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Witness Tells of Anger Before Bogoro

Trial hears of prelude to raid on Ituri village, in which scores were killed.
By IWPR ICC
A witness in the trial of two alleged Congolese warlords told the International Criminal Court, ICC, this week of how soldiers were assembled before an attack on the village of Bogoro in 2003.



His anonymity preserved through face and voice distortion, Witness 250 was giving evidence for the fourth week in the case against Germain Katanga and Mathieu Ngudjolo, on trial for their alleged participation in the raid on Bogoro in the Ituri region of the Democratic Republic of Congo, DRC, in which roughly 200 people were killed and much of the village burned.



Both defendants are charged with war crimes and crimes against humanity, including pillaging, murder, rape, sexual slavery and enlisting child soldiers during the Ituri conflict.



When David Hooper, representing Katanga, and Jean-Pierre Fofé Djofia Malewa, Ngudjolo’s counsel, cross-examined the witness, the chamber heard details about the organisation of troops leading up to the attack on Bogoro.



Witness 250, who was a member of the National Integrationist Front, FNI, allegedly headed by Ngudjolo, said that he joined a parade of other FNI troops as well as members of the Patriotic Resistance Force, FRPI, the force said to be led by Katanga.



He said the troops were doing exercises and warming up at a site around seven kilometres from Bogoro, as commanders gave them instructions.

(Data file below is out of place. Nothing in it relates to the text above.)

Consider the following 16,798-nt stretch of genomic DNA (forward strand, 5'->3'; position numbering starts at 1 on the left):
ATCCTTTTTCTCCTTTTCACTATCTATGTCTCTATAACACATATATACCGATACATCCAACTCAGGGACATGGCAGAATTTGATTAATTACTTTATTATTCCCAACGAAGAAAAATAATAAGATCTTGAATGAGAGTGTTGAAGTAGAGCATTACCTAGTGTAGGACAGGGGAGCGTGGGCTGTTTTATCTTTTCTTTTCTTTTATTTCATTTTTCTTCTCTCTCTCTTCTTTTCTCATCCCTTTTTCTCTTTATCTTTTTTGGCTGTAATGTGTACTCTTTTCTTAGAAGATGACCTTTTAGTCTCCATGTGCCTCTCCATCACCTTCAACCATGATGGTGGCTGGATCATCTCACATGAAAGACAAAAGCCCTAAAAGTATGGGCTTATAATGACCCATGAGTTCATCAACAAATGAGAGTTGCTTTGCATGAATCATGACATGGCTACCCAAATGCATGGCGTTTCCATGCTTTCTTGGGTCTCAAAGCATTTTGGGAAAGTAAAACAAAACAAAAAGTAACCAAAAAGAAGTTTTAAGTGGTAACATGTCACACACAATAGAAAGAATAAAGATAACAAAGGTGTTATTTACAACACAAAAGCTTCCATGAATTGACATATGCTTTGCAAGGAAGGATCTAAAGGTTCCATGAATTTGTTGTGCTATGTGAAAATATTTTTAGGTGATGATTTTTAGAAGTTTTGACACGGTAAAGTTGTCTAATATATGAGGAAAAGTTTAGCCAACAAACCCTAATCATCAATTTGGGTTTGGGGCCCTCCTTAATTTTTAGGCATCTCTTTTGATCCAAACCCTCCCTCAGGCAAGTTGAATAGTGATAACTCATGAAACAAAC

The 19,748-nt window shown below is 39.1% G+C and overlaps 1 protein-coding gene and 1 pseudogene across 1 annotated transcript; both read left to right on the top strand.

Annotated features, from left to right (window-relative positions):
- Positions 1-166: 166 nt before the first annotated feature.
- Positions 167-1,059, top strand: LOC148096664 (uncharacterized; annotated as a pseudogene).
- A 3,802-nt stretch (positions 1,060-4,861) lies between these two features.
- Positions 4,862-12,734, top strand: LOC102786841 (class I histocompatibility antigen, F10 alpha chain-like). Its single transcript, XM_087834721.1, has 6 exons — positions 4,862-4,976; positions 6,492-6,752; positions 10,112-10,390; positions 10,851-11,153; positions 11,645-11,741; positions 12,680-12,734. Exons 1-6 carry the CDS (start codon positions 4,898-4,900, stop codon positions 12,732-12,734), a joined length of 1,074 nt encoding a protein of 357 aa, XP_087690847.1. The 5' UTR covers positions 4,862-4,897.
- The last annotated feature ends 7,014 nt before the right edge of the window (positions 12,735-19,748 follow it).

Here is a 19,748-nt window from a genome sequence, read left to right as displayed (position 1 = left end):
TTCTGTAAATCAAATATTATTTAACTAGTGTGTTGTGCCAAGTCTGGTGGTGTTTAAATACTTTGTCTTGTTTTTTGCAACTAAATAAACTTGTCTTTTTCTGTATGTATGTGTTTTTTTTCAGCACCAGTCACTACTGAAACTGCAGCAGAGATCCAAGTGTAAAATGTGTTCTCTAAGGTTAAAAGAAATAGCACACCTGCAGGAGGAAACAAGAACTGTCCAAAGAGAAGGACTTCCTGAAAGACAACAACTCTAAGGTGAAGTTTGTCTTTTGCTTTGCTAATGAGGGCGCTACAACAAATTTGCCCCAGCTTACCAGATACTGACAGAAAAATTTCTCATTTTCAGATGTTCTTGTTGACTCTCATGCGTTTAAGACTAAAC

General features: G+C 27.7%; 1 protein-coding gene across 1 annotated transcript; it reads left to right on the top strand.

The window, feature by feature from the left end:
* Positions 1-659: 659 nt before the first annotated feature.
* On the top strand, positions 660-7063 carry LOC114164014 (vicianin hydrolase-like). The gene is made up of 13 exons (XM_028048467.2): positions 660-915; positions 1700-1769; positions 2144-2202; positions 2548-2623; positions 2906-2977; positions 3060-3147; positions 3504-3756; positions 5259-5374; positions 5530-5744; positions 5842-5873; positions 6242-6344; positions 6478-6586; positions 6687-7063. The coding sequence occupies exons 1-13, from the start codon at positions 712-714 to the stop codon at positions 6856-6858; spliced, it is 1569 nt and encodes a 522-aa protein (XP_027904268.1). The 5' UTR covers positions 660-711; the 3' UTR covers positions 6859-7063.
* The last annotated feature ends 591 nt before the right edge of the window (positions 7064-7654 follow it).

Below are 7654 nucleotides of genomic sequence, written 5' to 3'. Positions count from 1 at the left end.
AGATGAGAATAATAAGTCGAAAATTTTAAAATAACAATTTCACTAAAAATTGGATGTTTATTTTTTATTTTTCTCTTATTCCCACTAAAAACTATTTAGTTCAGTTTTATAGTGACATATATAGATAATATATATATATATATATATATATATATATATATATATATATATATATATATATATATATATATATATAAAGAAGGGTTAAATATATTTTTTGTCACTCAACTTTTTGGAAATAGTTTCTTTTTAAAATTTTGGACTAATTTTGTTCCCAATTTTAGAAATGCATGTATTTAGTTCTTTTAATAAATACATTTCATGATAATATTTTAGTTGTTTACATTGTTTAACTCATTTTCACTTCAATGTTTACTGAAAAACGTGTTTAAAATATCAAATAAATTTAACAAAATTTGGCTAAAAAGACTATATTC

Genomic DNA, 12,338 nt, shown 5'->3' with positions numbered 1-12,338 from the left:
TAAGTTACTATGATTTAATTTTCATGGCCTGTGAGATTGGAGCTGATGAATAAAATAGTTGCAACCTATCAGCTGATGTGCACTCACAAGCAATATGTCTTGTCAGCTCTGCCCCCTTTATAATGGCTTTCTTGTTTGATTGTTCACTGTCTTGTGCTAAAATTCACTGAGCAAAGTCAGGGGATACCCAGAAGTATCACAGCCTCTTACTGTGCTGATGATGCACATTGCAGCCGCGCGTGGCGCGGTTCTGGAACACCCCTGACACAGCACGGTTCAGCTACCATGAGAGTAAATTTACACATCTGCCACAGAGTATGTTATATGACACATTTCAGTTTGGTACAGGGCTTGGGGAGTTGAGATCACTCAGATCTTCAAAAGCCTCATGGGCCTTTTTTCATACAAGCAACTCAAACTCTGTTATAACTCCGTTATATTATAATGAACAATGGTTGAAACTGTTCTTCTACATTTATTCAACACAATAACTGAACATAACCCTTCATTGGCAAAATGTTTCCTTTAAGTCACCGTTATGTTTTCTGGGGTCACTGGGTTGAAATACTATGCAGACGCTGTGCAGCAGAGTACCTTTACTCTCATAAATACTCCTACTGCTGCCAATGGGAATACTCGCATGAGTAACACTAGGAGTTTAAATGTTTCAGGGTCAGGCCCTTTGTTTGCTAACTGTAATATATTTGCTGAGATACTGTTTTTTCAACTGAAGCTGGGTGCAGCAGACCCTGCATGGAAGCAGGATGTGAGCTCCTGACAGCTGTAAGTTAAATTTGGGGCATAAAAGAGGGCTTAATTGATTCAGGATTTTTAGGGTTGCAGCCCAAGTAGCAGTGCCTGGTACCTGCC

When Hooper asked if the witness had sounded horns and beat drums before the attack, he replied, “All of that expressed our anger. Anger of fighting and going into Bogoro.”



The witness told Hooper that he did not see Katanga and Ngudjolo at the beginning of the attack, but about 15 to 30 minutes after Bogoro fell, the two men arrived in the village from separate directions.



The witness said that Katanga and Ngudjolo addressed the troops after they had assembled at a predetermined meeting point after the attack. He said that was how he knew they had authority over the soldiers.



Witness 250 has testified consistently that only soldiers from the Union of Congolese Patriots, UPC, allegedly led by Thomas Lubanga, were present in Bogoro when it was attacked.



However, the indictment states that the FNI and FPRI forces went on an “indiscriminate killing spree” murdering roughly 200 civilians.



The witness told the chamber of an attack on his village of Zumbe in the area of Bedu-Ezekere, which he said was carried out by the UPC prior to Bogoro. He said that the UPC and the Uganda People’s Defence Force, UPDF, filled the area with land mines and massacred women and children.



The witness said that in order to defend themselves from these attacks on the area, the population then took up arms.



The attack on Bogoro, according to the witness, was a measure to protect the region from the UPC. He said that UPC soldiers lived in Bogoro and from there went to Beni, south of Bogoro, and to the Ezekere region.



Witness 250 said, “You had to destroy the force that was there [in Bogoro]…so they couldn’t wipe out the population.”



The witness will continue to give testimony before the chamber next week.



Emily Ponder is an IWPR intern.